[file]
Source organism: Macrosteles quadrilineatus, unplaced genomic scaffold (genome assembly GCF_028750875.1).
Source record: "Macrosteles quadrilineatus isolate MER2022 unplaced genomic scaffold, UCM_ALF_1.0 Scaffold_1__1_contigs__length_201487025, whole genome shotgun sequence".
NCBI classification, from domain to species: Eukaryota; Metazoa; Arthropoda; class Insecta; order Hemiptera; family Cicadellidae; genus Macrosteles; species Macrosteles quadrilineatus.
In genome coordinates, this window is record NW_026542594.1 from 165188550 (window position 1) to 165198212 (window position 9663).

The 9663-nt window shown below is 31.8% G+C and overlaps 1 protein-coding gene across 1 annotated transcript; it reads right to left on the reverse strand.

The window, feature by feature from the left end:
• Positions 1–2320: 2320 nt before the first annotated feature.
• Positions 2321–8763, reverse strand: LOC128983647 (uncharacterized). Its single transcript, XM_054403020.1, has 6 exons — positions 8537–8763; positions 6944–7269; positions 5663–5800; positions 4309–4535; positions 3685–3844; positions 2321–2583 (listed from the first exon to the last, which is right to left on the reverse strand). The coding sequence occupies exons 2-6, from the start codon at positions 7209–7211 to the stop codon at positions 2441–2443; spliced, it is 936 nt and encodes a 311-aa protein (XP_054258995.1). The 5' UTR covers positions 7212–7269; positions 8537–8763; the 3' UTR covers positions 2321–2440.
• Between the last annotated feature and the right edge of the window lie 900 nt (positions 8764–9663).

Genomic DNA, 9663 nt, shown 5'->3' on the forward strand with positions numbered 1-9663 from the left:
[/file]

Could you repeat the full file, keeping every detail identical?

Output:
Source organism: Macrosteles quadrilineatus, unplaced genomic scaffold (genome assembly GCF_028750875.1).
Source record: "Macrosteles quadrilineatus isolate MER2022 unplaced genomic scaffold, UCM_ALF_1.0 Scaffold_1__1_contigs__length_201487025, whole genome shotgun sequence".
NCBI classification, from domain to species: Eukaryota; Metazoa; Arthropoda; class Insecta; order Hemiptera; family Cicadellidae; genus Macrosteles; species Macrosteles quadrilineatus.
In genome coordinates, this window is record NW_026542594.1 from 165188550 (window position 1) to 165198212 (window position 9663).

The 9663-nt window shown below is 31.8% G+C and overlaps 1 protein-coding gene across 1 annotated transcript; it reads right to left on the reverse strand.

The window, feature by feature from the left end:
• Positions 1–2320: 2320 nt before the first annotated feature.
• Positions 2321–8763, reverse strand: LOC128983647 (uncharacterized). Its single transcript, XM_054403020.1, has 6 exons — positions 8537–8763; positions 6944–7269; positions 5663–5800; positions 4309–4535; positions 3685–3844; positions 2321–2583 (listed from the first exon to the last, which is right to left on the reverse strand). The coding sequence occupies exons 2-6, from the start codon at positions 7209–7211 to the stop codon at positions 2441–2443; spliced, it is 936 nt and encodes a 311-aa protein (XP_054258995.1). The 5' UTR covers positions 7212–7269; positions 8537–8763; the 3' UTR covers positions 2321–2440.
• Between the last annotated feature and the right edge of the window lie 900 nt (positions 8764–9663).

Genomic DNA, 9663 nt, shown 5'->3' on the forward strand with positions numbered 1-9663 from the left: